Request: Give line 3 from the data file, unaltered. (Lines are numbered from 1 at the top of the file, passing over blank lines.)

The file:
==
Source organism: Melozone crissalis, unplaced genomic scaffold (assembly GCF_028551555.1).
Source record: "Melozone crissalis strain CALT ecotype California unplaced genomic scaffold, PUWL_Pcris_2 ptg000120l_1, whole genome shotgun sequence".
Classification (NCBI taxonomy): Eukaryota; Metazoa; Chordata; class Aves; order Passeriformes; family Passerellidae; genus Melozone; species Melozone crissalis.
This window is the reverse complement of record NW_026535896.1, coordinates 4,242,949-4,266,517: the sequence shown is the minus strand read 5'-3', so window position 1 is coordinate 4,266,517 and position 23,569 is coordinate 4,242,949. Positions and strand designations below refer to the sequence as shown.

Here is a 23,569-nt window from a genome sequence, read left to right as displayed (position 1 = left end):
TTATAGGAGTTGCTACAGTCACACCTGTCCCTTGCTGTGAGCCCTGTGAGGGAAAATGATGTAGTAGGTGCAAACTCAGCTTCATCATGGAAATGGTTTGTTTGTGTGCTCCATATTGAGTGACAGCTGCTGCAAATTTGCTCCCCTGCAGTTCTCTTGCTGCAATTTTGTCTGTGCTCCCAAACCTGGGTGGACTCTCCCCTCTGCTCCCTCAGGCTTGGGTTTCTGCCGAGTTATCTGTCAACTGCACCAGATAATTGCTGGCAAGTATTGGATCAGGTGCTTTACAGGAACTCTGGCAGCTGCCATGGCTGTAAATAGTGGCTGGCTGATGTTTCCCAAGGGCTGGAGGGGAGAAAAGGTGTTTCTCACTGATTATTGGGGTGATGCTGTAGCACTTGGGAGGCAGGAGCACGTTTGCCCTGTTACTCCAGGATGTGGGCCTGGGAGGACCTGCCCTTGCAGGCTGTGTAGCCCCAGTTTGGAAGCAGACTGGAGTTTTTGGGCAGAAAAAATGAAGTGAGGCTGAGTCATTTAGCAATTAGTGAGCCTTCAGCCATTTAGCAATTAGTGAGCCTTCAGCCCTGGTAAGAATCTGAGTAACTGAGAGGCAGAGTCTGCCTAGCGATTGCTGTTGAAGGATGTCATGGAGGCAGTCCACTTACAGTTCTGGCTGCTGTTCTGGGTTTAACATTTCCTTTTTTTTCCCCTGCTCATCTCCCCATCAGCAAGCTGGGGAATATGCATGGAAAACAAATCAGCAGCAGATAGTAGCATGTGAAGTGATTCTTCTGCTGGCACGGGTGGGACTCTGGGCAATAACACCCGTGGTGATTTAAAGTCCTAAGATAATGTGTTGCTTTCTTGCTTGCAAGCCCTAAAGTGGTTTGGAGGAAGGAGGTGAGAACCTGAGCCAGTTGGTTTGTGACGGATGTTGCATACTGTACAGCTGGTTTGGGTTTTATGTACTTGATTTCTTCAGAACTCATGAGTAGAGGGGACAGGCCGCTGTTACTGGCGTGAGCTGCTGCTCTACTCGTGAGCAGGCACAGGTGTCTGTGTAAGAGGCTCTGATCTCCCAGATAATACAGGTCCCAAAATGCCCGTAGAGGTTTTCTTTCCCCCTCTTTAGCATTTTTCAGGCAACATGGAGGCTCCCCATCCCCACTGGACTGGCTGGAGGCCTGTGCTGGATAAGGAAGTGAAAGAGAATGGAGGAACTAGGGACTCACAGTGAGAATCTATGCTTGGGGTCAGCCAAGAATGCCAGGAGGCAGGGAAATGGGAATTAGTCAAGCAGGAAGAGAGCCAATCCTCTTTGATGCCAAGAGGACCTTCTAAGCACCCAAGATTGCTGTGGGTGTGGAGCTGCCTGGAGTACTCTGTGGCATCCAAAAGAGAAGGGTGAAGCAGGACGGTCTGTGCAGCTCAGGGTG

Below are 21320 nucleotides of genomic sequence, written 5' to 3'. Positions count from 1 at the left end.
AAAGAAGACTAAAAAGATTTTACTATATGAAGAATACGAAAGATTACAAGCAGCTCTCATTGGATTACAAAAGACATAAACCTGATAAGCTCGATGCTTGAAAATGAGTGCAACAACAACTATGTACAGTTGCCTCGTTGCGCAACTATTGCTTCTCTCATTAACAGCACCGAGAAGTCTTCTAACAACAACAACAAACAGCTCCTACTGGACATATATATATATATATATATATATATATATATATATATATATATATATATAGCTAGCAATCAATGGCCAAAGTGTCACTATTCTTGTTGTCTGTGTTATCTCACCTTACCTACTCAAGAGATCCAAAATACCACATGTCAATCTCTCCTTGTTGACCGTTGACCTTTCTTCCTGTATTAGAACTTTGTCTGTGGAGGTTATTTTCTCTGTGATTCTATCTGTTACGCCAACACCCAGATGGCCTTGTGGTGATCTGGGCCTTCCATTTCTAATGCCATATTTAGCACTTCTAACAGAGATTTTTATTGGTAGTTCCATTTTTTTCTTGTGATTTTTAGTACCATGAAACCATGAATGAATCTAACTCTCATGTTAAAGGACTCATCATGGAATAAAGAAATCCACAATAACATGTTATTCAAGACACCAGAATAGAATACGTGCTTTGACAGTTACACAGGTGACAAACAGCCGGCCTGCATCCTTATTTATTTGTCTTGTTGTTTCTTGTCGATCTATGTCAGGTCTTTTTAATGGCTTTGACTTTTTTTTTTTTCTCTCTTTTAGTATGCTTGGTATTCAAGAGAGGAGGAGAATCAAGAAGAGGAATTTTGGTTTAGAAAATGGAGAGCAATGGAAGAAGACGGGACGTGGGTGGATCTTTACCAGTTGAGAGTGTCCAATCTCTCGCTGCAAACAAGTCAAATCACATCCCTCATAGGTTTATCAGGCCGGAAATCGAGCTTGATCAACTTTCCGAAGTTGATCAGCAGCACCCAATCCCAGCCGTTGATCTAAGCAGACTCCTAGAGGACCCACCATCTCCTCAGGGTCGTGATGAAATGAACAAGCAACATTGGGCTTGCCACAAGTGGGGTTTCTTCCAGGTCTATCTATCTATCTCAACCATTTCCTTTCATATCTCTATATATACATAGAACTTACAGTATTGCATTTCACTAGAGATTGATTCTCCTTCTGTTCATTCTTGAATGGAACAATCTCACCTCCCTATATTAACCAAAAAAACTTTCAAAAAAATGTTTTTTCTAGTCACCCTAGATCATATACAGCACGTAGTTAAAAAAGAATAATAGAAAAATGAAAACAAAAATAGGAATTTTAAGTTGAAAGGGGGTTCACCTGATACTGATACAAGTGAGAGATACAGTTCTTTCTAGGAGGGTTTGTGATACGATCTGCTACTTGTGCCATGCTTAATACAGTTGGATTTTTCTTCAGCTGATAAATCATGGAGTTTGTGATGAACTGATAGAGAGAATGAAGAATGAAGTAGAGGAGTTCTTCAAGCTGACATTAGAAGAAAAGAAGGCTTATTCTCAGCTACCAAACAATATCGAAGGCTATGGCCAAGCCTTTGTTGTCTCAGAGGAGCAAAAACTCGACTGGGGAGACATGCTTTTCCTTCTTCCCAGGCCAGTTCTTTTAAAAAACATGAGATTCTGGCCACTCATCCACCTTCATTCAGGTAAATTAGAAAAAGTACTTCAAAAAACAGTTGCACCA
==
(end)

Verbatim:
Classification (NCBI taxonomy): Eukaryota; Metazoa; Chordata; class Aves; order Passeriformes; family Passerellidae; genus Melozone; species Melozone crissalis.